It had me at the title — I start sentences this way all the time. But c’mon, it’s John Freakin’ Cleese‘s autobiography!
I am working my way through it, savoring it a little bit at a time. This is not really a review of the book (SPOILER ALERT: IT’S GREAT, BUY IT NOW!) because I am not finished yet. I just want to share with you a passage that I found very affecting, almost haunting.
While studying law at Cambridge, Cleese was a core member of a group called Footlights, who annually produced a comedy revue. Shortly after he graduated in 1963, that year’s edition of the revue was booked into a London theater. This, plus an out-of-the-blue offer from the BBC to write comedy for the radio, diverted Cleese from the relative obscurity of a legal career. Here he describes one of the acts that was part of the show in London.
At one moment in the show we pretended something had gone wrong: there was an awkward pause and Tony [psychology graduate student Anthony Buffery] would be pushed on to the stage and would stand there looking embarrassed and confused. He was wonderful at this, as he had an astonishing range of distressed expressions, intensified by his alarmingly pale complexion. He now explained to the audience that he had been asked to “fill in” and that he would do so by performing some farmyard impressions. Then he did his impersonations of a cow, a cockerel and a sheep — and they were all absolutely awful. He apologised, but explained that those were the only ones he did. By this point the audience would be confused and uneasy. Tony now announced he would tell a joke. And he did. And again it was terrible. He apologised again, said he would try to do better and told another one — this time a fairly good one, and the audience laughed, partly out of relief. When they did, Tony jumped up and down with excitement and called to the wings, “They laughed! They laughed!” Then he thanked them for laughing, and said that as they had liked the joke so much, he’d tell it again. So he told it again, the exact same way. Silence. Tony looked crestfallen. He looked at the audience, paused, and then said, “Please laugh.” I have never felt such discomfort in the theatre. Then Tony confided in the audience, “Please laugh. My mother’s in the audience tonight.” By now, some people were trying to hide under their seats. Tony scanned the balcony for some time, looking for his mother, and then smiled sadly and said, “It’s all right, she’s gone now.”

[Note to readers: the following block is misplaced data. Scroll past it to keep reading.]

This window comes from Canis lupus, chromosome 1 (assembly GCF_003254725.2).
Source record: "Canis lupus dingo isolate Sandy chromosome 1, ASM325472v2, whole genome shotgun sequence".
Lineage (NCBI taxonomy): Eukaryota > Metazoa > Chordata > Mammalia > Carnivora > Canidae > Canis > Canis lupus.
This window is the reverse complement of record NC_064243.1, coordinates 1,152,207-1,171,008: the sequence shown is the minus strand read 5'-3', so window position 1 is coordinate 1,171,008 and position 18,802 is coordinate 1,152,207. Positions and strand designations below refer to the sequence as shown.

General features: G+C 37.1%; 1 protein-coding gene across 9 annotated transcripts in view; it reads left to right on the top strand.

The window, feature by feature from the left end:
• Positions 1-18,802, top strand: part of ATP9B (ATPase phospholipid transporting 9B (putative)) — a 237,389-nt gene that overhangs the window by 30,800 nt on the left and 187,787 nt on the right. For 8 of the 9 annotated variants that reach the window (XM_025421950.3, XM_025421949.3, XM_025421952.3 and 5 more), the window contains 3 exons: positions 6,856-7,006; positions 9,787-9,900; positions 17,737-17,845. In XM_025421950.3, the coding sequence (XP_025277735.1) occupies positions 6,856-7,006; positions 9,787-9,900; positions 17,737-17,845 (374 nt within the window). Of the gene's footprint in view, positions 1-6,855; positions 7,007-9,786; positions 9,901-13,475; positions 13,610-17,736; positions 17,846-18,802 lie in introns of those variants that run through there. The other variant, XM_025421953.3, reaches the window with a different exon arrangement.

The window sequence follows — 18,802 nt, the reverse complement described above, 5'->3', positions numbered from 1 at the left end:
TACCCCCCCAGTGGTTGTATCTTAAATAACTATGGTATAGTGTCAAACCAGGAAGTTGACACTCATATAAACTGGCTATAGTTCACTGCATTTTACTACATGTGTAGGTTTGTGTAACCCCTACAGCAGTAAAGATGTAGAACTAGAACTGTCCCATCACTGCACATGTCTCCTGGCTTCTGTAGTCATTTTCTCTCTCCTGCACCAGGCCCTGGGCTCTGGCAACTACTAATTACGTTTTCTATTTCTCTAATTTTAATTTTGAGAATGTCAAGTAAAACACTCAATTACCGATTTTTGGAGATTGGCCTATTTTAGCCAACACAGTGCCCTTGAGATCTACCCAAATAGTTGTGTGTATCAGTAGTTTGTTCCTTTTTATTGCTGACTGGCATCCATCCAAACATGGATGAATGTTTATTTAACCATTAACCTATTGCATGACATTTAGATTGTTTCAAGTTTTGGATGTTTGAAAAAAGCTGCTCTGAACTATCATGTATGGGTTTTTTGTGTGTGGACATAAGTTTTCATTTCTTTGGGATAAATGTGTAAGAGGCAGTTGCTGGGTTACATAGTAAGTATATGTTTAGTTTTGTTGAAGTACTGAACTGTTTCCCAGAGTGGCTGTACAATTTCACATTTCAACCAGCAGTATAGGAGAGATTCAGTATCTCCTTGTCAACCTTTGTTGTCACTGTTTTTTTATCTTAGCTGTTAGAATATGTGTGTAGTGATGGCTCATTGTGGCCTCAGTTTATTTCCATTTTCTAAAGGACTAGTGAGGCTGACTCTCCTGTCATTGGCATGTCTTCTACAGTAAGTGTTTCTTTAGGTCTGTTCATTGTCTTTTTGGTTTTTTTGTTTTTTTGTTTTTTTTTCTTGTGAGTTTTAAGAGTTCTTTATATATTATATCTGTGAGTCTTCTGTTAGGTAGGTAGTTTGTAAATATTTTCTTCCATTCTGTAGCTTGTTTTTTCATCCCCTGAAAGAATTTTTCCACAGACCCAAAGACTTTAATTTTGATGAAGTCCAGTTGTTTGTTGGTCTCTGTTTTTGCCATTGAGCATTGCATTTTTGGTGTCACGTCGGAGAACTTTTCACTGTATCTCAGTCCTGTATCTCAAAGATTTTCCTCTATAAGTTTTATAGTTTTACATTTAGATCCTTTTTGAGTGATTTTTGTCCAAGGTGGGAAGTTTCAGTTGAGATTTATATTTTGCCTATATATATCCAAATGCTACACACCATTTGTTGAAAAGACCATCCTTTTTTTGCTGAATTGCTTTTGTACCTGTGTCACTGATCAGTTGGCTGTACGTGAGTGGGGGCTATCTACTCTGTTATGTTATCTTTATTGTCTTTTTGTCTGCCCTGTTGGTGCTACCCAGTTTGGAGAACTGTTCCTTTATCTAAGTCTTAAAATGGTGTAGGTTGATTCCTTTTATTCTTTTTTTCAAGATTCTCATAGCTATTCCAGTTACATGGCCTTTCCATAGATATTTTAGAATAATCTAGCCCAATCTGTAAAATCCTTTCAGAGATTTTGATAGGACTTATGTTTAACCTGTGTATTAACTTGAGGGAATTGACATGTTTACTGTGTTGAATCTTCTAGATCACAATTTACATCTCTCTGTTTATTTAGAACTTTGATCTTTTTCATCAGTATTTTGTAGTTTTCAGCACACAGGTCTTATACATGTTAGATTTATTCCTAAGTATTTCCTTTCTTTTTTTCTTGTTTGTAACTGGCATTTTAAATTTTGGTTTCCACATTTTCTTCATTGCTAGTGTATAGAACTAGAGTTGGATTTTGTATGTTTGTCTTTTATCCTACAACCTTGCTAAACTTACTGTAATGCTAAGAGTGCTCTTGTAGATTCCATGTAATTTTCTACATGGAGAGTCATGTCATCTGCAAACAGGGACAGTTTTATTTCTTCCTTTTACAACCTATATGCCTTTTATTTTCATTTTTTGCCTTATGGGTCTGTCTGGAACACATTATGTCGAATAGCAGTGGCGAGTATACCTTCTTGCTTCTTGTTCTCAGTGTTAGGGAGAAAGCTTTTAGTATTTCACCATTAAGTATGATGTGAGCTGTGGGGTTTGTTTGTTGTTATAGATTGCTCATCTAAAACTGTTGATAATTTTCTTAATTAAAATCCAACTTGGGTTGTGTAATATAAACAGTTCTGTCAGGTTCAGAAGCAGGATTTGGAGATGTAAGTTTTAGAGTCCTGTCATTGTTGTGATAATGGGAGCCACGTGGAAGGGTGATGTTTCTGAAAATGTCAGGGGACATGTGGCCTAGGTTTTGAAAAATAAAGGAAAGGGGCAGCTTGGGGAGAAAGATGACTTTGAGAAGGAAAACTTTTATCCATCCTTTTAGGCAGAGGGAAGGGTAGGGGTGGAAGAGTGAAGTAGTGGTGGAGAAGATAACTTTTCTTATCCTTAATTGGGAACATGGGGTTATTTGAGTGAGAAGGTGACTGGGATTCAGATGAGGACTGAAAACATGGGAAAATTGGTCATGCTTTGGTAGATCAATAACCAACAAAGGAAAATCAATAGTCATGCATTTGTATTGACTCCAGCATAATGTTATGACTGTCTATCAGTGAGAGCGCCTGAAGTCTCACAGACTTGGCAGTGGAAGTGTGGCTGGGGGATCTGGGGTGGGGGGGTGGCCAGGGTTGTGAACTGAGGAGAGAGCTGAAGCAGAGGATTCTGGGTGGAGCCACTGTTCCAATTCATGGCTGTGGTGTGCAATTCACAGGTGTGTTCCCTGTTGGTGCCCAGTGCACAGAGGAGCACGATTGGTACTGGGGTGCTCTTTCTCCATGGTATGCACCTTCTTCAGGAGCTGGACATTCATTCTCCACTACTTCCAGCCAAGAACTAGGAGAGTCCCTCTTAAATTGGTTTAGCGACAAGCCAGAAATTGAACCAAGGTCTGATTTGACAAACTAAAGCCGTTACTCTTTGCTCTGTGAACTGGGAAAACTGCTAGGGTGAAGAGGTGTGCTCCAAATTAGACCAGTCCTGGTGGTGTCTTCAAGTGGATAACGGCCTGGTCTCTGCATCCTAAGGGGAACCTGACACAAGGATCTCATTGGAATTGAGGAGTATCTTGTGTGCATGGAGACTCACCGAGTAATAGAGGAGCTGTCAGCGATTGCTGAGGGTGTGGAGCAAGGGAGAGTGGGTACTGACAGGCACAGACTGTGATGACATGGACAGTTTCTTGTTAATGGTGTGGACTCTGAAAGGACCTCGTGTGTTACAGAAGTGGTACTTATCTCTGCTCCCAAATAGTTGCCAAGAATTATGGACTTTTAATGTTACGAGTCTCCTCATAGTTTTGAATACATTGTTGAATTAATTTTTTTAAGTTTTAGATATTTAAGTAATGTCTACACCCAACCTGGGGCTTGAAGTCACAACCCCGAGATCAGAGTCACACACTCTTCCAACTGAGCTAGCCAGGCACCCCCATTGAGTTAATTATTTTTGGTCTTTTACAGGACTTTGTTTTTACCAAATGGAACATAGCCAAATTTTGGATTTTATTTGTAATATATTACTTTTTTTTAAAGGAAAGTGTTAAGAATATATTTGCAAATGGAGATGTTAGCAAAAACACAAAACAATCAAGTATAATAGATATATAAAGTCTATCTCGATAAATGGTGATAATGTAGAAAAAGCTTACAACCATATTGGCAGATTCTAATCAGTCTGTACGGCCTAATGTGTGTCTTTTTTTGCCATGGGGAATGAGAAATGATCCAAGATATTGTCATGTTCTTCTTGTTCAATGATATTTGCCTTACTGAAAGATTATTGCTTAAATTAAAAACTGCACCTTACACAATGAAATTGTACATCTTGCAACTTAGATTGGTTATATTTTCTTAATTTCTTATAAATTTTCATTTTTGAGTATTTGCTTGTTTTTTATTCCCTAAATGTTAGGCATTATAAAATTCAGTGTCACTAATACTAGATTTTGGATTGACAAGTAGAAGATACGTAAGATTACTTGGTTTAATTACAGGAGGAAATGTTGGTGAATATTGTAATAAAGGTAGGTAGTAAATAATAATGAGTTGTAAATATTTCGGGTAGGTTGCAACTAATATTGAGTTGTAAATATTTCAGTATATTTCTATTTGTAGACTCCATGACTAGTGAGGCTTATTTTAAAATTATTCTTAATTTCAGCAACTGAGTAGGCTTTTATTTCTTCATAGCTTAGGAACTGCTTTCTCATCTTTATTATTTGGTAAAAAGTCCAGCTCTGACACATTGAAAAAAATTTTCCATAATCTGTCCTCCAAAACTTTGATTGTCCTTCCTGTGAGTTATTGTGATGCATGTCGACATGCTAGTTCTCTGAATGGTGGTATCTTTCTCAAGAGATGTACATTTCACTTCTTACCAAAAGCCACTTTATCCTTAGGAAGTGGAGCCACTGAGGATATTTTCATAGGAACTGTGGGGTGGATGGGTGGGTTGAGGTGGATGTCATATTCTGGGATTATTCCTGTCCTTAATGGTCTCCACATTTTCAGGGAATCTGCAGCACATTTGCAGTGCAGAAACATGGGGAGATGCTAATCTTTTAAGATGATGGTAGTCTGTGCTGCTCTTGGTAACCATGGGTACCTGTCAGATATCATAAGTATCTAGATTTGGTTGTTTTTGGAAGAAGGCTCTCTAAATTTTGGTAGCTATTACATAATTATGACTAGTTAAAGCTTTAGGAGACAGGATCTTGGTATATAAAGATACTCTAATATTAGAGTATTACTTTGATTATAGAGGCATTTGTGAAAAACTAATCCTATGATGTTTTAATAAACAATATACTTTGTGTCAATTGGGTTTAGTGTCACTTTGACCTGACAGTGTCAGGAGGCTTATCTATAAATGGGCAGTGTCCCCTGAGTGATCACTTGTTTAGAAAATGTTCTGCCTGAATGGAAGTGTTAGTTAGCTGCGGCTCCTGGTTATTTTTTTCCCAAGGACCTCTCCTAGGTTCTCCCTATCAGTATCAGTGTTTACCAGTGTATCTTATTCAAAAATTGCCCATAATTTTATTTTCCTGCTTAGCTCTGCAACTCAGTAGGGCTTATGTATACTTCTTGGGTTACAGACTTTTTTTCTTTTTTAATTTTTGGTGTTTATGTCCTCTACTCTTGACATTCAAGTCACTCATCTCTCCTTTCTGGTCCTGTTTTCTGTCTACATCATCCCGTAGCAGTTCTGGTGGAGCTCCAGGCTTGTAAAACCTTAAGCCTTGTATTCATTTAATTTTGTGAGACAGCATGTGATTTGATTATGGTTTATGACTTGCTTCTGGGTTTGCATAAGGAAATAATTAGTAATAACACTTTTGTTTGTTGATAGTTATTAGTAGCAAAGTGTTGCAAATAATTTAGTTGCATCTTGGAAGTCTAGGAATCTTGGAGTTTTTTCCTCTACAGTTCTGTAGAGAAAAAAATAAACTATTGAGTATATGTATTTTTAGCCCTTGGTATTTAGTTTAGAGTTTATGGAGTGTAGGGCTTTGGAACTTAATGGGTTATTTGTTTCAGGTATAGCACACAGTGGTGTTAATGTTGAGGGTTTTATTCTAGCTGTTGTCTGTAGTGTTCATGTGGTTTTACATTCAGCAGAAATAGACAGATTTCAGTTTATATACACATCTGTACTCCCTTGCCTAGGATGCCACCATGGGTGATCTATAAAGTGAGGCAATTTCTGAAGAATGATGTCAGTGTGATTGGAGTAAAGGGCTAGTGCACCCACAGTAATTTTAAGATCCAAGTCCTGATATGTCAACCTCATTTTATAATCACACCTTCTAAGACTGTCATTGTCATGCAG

I thought it was wonderful but only a small part of the audience agreed, and it used to take a while to cheer the rest of them up after Tony had finished. This just goes to show how much tastes in comedy vary.